In a democracy, the right to vote is a cherished right. Much of U.S. history is a story of the expansion of voting rights for the nation’s citizens. This right to vote is protected by numerous federal and state laws. However, one group of American citizens who are sometimes forgotten are individuals with disabilities. These citizens make up a sizable portion of the United States. In the state of Ohio alone, 14% of the state’s non-institutionalized population reported a disability. This is roughly in-line with the national average which includes around 13% of the U.S. population.

In the current news cycle, this group of individuals is sometimes forgotten in regards to voting rights. This is particularly true for individuals who are under legal guardianship or conservatorship. The Americans with Disabilities Act (ADA) as well as other federal laws expressly protect the right to vote for people with disabilities. The ADA provides protections to people with disabilities that are similar to legal protections provided to individuals on the basis of race, color, sex, national origin, age and/or religion. For example, patients in a psychiatric hospital should not lose their right to vote just because they are hospitalized.

In a democracy, there is an assumption that once individuals reach the “age of majority” and becomes an adult, they are capable of making decisions. These specific legal actions are a foundational principle in American democracy. Once a person turns 18, he or she can vote, sign contracts, make a will, choose where to live, go to school and work.

However, the fact is that tens of thousands of Americans with disabilities have lost their voting rights. This usually happens when a court assigns a legal guardian to handle their affairs. Sometimes in these cases, the individual, and even the court-appointed guardian, are not aware that voting rights have been taken away because the guardianship process is complicated. The reality is that people with disabilities can lose their right to vote when they are in a legal guardianship situation.

The lack of data on who is under guardianship or what happens to adults under guardianship is a constant source of frustration for anyone attempting to understand guardianship, much less those urging policymakers that there is an immediate need for resources to address problems arising from it.

An estimated 1.5 million adults are under legal guardianship nationwide, according to the AARP, but there is no data indicating how many have lost their right to vote. There is little movement in state legislatures to eliminate restrictions on voting for people with mental disabilities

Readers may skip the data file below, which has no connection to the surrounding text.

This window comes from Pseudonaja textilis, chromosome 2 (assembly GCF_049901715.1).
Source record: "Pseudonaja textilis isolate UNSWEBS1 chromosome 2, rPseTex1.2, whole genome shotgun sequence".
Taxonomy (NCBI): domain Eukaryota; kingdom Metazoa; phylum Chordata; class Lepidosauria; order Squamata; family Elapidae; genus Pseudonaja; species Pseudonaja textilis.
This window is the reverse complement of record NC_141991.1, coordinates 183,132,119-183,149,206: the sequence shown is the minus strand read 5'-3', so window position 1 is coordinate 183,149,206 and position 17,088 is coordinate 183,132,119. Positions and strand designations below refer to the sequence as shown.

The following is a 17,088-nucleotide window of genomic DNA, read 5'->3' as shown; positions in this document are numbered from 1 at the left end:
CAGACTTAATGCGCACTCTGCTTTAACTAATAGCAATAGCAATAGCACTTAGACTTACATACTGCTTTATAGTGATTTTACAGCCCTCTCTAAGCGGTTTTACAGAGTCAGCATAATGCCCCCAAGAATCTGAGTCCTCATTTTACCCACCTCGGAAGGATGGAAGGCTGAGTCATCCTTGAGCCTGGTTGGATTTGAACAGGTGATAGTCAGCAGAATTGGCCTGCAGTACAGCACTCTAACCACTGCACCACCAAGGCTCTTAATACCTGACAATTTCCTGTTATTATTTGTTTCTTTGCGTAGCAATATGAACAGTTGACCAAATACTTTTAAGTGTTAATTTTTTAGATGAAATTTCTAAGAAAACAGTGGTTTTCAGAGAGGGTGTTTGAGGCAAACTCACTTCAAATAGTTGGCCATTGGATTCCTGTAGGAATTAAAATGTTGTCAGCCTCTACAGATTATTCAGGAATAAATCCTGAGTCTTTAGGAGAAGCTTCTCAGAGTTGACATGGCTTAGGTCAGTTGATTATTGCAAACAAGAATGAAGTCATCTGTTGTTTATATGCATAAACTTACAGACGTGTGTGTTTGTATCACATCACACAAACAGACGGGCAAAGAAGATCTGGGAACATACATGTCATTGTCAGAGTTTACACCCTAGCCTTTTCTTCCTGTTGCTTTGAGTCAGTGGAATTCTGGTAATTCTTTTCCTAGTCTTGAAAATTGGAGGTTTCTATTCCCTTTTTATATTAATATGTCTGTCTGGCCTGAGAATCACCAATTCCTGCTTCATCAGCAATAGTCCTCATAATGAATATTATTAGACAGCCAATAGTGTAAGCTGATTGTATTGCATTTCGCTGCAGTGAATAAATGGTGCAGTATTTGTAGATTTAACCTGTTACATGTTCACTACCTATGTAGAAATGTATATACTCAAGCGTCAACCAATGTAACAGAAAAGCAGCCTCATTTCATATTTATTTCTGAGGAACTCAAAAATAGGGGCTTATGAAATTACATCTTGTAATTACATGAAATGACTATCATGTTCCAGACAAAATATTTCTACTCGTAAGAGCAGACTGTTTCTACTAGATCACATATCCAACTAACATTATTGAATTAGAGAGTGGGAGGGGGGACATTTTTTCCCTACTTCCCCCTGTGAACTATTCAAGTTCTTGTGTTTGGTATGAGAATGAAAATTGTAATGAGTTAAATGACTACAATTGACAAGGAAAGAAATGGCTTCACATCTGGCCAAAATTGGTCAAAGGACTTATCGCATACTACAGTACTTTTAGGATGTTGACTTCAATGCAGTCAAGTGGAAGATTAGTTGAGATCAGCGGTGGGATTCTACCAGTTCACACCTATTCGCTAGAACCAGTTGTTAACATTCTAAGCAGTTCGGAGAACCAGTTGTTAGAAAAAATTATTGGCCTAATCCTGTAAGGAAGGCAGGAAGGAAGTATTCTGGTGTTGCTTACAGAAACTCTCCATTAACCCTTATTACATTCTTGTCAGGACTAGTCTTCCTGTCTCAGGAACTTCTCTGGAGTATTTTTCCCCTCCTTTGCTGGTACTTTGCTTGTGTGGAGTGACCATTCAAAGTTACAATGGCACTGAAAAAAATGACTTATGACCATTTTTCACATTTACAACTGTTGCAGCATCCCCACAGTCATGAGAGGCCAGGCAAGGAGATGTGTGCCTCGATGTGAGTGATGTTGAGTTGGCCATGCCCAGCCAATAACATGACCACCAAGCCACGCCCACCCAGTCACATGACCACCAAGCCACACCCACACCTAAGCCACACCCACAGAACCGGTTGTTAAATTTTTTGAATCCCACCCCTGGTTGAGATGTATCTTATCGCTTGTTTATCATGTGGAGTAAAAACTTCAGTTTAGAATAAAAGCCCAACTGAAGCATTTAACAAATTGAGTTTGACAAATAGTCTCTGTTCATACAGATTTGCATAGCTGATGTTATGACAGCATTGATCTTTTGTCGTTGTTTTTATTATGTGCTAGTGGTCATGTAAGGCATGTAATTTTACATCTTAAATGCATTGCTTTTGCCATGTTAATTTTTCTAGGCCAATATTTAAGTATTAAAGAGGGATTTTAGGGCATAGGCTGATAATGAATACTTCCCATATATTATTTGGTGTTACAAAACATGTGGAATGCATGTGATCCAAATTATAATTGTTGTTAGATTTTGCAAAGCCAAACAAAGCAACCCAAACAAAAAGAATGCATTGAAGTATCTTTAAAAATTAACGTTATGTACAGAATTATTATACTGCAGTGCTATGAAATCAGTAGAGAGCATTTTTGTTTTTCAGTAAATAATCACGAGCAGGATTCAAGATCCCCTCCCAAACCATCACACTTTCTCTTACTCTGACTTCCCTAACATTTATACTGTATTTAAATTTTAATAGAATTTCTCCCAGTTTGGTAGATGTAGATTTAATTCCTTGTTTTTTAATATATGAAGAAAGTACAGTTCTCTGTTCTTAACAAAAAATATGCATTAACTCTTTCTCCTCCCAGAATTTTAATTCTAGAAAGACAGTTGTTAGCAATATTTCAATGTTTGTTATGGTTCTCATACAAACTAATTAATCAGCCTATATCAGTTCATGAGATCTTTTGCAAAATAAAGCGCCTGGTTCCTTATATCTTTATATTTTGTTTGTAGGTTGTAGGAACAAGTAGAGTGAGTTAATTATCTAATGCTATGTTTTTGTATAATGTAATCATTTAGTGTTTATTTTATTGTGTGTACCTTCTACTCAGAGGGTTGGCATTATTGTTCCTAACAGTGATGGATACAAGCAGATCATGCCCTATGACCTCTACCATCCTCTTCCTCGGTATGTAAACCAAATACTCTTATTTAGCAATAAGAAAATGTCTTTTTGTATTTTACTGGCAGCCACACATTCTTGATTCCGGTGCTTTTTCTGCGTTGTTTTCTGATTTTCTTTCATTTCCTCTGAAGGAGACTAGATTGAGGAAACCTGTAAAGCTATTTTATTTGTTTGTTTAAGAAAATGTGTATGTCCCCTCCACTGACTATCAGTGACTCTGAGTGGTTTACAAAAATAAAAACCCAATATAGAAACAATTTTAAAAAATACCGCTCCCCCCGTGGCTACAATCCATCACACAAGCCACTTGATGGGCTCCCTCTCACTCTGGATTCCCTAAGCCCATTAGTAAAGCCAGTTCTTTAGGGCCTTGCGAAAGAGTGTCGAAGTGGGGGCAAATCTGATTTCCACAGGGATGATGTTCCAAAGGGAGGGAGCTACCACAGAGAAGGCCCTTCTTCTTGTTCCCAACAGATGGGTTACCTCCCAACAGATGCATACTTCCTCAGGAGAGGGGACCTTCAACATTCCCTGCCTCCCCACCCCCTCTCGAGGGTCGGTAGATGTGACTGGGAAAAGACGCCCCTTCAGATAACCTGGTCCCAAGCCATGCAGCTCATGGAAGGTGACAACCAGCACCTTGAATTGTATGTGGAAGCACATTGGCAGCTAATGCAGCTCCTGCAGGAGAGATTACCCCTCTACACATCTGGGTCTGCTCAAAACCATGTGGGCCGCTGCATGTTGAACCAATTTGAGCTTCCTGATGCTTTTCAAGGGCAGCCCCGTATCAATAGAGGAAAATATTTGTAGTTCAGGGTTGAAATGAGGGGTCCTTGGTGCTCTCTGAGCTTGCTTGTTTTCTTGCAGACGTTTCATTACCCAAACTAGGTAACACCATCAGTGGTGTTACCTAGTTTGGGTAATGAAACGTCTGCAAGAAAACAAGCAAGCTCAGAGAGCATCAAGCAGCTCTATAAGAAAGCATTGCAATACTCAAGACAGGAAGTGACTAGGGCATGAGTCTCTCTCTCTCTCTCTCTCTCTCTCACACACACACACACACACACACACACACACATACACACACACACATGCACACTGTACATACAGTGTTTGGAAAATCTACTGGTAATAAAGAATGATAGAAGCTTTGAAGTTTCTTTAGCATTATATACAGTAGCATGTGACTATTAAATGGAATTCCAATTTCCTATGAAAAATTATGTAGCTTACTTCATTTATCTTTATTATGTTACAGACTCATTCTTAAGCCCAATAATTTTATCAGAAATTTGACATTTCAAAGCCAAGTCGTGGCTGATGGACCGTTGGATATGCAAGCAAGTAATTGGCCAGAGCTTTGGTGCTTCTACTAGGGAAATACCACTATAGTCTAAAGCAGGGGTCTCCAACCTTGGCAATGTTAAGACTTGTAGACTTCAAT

According to the National Guardianship Association, court-appointed guardianship, also referred to as conservatorship, is a legal process that is used when people are deemed unable to make or communicate safe or sound decisions about their person and/or property. Guardianship can also occur when these individuals are seen as becoming susceptible to fraud or other undue influences. The National Guardianship Association points out that because establishing a guardianship may remove an individual’s civil and legal rights, this legal process should only be considered after alternatives to have proven ineffective or are unavailable.

According to disability rights specialists at the National Disability Rights Network, the laws that are used to appoint legal guardianship or conservatorship are not consistent across the United States. Currently, out of the 39 U.S. states and the District of Columbia where legal guardianship is allowed, courts and judges use different standards to determine whether a person under guardianship can retain their voting rights. These laws allow judges to strip voting rights from people with mental disorders ranging from schizophrenia to Down syndrome who are deemed “incapacitated” or “incompetent.”

There is even Archaic, if not outright offensive language, in some U.S. state constitutions that identifies “idiots and insane” as people who may have their voting rights taken away. Other states have enacted regulations that disqualify U.S. citizens who have been adjudicated incompetent, incapacitated or of unsound mind. Not only is there no agreement among legal and psychological experts over whether certain people with disabilities should be disenfranchised, but there is also no set standard for measuring the mental capacity needed to vote.

This creates a level of confusion. On one hand, there is a need to protect the integrity of the electoral process. However, there is a legal and ethical duty to protect the civil (voting) rights of people with disabilities living in a guardianship situation.

Over the last few decades, legal changes have occurred that have attempted to protect the rights of individuals with disabilities. Some states have attempted to expand the protections for individuals with disabilities and the rights of people under guardianship.

The staff at eWebSchedule will continue to monitor this important topic. Check back regularly for updates.

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Voting Rights, Americans with Disabilities Act (ADA), Guardianship